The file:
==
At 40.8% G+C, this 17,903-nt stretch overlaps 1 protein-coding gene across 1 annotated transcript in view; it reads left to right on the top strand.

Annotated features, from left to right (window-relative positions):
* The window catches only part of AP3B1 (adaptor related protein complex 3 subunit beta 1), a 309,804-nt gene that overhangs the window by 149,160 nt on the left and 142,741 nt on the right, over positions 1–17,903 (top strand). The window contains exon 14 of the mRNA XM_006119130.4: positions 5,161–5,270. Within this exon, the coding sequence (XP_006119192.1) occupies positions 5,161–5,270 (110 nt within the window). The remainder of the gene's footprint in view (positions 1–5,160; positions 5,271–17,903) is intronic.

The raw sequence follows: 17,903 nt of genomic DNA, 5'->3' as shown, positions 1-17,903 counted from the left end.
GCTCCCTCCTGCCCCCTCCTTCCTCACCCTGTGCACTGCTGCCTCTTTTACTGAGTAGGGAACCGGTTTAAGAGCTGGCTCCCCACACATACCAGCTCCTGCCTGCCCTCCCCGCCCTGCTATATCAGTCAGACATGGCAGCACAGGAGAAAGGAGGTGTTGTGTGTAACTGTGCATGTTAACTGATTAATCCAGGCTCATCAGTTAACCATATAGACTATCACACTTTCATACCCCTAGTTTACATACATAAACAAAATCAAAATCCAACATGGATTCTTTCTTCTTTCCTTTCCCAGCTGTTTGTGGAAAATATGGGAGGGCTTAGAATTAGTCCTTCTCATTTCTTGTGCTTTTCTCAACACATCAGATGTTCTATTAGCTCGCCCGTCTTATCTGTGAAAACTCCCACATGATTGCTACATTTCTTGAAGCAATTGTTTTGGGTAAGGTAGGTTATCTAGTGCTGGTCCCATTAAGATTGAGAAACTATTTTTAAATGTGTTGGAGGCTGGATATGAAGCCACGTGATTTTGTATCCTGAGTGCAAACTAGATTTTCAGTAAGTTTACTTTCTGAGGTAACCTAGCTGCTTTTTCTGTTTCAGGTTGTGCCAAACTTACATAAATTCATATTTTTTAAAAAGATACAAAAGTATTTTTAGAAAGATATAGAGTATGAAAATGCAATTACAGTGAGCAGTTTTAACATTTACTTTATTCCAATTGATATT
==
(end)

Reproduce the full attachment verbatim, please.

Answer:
At 40.8% G+C, this 17,903-nt stretch overlaps 1 protein-coding gene across 1 annotated transcript in view; it reads left to right on the top strand.

Annotated features, from left to right (window-relative positions):
* The window catches only part of AP3B1 (adaptor related protein complex 3 subunit beta 1), a 309,804-nt gene that overhangs the window by 149,160 nt on the left and 142,741 nt on the right, over positions 1–17,903 (top strand). The window contains exon 14 of the mRNA XM_006119130.4: positions 5,161–5,270. Within this exon, the coding sequence (XP_006119192.1) occupies positions 5,161–5,270 (110 nt within the window). The remainder of the gene's footprint in view (positions 1–5,160; positions 5,271–17,903) is intronic.

The raw sequence follows: 17,903 nt of genomic DNA, 5'->3' as shown, positions 1-17,903 counted from the left end.
GCTCCCTCCTGCCCCCTCCTTCCTCACCCTGTGCACTGCTGCCTCTTTTACTGAGTAGGGAACCGGTTTAAGAGCTGGCTCCCCACACATACCAGCTCCTGCCTGCCCTCCCCGCCCTGCTATATCAGTCAGACATGGCAGCACAGGAGAAAGGAGGTGTTGTGTGTAACTGTGCATGTTAACTGATTAATCCAGGCTCATCAGTTAACCATATAGACTATCACACTTTCATACCCCTAGTTTACATACATAAACAAAATCAAAATCCAACATGGATTCTTTCTTCTTTCCTTTCCCAGCTGTTTGTGGAAAATATGGGAGGGCTTAGAATTAGTCCTTCTCATTTCTTGTGCTTTTCTCAACACATCAGATGTTCTATTAGCTCGCCCGTCTTATCTGTGAAAACTCCCACATGATTGCTACATTTCTTGAAGCAATTGTTTTGGGTAAGGTAGGTTATCTAGTGCTGGTCCCATTAAGATTGAGAAACTATTTTTAAATGTGTTGGAGGCTGGATATGAAGCCACGTGATTTTGTATCCTGAGTGCAAACTAGATTTTCAGTAAGTTTACTTTCTGAGGTAACCTAGCTGCTTTTTCTGTTTCAGGTTGTGCCAAACTTACATAAATTCATATTTTTTAAAAAGATACAAAAGTATTTTTAGAAAGATATAGAGTATGAAAATGCAATTACAGTGAGCAGTTTTAACATTTACTTTATTCCAATTGATATT